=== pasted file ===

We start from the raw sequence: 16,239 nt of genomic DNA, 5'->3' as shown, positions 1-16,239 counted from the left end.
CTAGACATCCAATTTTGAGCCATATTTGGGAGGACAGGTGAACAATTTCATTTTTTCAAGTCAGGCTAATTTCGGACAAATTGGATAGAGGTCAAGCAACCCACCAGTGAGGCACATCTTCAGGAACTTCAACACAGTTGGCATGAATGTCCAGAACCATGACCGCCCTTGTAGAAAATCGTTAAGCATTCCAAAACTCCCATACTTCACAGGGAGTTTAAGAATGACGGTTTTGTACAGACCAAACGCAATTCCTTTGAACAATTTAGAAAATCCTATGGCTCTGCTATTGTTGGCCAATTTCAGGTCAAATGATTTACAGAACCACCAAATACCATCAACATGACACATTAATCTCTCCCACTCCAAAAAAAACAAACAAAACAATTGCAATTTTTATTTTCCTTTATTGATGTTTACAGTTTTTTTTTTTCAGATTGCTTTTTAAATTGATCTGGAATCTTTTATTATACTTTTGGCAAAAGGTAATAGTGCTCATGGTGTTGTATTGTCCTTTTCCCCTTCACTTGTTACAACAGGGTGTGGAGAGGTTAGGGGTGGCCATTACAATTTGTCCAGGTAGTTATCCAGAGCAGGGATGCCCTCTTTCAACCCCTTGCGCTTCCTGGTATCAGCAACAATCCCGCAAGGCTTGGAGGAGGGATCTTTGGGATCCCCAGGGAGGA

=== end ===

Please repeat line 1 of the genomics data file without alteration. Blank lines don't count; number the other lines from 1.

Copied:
We start from the raw sequence: 16,239 nt of genomic DNA, 5'->3' as shown, positions 1-16,239 counted from the left end.